the aesthetics of closeness

Over the summer I found this beautiful voronoi diagram and was waiting for an opportunity to use this method in my work. Based on the midpoint series of connecting lines, you get a beautiful diagram from the data. Fred Scharmen's drawing below is based of the flecks from a pepper grinder. 

Voronoi Diagram by Fred Scharmen (MICA Arch Faculty). 

The Voronoi Diagram was codified by the Ukrainian/Russian Mathematician Georgy Voronoi in the early 20th century. It is a method of dividing space based on a set of input points.
— http://en.wikipedia.org/wiki/Voronoi_diagram

Which brings me to my last experiment...
My friend and I hosted a dinner on Halloween. I conducted a little bit of research by hacking some plastic coupes. The glasses slowly leaked our wine cocktails, leaving behind a trace from the user. What resulted was a huge mess. My friend's table was spared, we covered it with butcher paper which absorbed most of the staining. I took the evidence back to studio to interpret the results.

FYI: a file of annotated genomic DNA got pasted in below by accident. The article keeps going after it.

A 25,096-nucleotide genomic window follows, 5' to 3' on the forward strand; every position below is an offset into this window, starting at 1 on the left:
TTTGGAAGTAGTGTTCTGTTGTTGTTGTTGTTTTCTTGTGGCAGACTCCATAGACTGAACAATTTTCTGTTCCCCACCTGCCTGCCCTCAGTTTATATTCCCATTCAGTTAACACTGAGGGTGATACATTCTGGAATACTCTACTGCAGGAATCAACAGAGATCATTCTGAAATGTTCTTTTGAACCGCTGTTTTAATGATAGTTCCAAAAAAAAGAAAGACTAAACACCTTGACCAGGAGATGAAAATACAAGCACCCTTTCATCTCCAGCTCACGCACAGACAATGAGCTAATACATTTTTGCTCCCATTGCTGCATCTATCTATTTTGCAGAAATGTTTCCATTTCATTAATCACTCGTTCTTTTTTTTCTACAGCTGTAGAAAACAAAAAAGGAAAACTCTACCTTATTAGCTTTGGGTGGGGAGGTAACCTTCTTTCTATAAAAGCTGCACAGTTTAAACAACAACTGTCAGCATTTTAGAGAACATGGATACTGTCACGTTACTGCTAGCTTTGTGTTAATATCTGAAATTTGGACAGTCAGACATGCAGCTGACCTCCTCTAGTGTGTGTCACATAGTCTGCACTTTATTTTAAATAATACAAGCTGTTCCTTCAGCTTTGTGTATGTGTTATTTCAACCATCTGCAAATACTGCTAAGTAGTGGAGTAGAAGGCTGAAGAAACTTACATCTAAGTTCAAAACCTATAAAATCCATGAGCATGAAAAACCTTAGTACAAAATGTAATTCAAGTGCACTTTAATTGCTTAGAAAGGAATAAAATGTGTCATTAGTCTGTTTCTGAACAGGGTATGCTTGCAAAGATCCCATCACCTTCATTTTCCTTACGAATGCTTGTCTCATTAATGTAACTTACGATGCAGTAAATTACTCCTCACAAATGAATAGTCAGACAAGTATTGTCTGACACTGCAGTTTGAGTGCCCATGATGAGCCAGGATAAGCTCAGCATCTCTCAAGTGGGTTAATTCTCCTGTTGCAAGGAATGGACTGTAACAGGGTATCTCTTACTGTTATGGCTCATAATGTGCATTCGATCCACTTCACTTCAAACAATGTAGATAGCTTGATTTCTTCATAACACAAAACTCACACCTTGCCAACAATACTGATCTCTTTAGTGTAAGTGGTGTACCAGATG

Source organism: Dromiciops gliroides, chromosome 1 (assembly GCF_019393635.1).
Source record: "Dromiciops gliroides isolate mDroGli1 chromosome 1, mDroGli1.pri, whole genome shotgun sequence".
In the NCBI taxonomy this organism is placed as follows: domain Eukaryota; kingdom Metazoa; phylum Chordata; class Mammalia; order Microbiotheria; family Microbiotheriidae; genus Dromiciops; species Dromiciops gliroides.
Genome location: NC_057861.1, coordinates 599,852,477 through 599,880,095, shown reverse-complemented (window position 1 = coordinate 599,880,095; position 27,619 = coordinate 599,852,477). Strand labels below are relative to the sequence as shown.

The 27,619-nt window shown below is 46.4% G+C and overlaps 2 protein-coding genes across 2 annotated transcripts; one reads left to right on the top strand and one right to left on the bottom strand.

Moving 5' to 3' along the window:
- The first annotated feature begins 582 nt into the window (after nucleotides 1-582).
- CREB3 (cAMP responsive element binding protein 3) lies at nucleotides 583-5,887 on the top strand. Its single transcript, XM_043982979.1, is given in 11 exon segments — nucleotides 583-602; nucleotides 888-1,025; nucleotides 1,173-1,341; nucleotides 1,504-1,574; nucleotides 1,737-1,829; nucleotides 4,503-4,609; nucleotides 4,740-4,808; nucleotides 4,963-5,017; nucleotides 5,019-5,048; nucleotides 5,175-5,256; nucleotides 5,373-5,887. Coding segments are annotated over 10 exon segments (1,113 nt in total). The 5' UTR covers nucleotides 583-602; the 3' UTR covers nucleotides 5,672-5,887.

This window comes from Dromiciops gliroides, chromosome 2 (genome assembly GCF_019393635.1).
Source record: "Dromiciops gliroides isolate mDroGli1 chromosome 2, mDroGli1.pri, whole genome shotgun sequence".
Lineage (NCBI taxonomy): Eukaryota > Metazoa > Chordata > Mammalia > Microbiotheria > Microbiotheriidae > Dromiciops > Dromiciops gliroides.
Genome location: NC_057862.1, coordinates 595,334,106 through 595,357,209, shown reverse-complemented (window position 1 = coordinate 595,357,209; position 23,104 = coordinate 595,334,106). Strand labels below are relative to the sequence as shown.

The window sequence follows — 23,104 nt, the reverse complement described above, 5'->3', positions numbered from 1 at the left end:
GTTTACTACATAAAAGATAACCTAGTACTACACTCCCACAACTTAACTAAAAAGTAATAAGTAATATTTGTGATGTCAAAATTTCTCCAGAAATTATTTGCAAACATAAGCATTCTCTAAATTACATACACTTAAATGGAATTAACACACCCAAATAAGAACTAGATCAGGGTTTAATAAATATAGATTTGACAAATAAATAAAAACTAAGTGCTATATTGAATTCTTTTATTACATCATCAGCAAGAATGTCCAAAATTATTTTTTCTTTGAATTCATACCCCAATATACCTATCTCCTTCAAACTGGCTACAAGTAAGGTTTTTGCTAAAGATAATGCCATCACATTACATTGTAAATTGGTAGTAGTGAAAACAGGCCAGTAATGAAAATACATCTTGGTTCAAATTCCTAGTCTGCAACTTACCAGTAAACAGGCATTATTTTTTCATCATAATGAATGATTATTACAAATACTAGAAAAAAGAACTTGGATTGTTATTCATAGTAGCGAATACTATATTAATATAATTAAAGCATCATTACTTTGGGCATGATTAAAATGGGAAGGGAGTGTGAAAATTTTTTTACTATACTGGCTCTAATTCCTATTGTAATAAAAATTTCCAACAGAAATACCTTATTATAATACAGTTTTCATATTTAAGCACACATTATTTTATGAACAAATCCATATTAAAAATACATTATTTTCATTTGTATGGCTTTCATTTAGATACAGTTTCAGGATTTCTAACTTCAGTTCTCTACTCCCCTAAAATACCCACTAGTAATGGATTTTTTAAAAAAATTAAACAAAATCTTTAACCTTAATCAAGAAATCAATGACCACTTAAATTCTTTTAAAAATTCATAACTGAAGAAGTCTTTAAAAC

halloween table-paper

halloween table-paper

filtered

illustrator pen drawing

Each voronoi cell represents a region based on the 'closeness' of points. The sites, in my case the centerpoint of each wine stain, have this specific shared space linked by the midway point of each line. If this is confusing the directions for doing this is here.  It took some time, even for this little one but I liked the abstract way the voronoi computes shared space. I'd like to digitally output some more of these and eventually have a big spread of them. Perhaps it will be an interactive tablecloth or better termed: a mealspace, that undulates with your body's movements beneath the surface.
I wonder how that would affect the eating experience. Would it create a dilemma of how to eat on the somewhat rocky landscape, a landscape the diner was creating with their own body? I like this idea very much!

The user becomes a protagonist and the designer becomes a co-author of the experience, the product creates dilemmas rather than resolving them.... objects generate a conceptual space where interactivity can challenge and enlarge the scheme through which we interpret our experiences of using everyday objects and the social experiences they mediate.
— Design Noir (Dunne & Raby)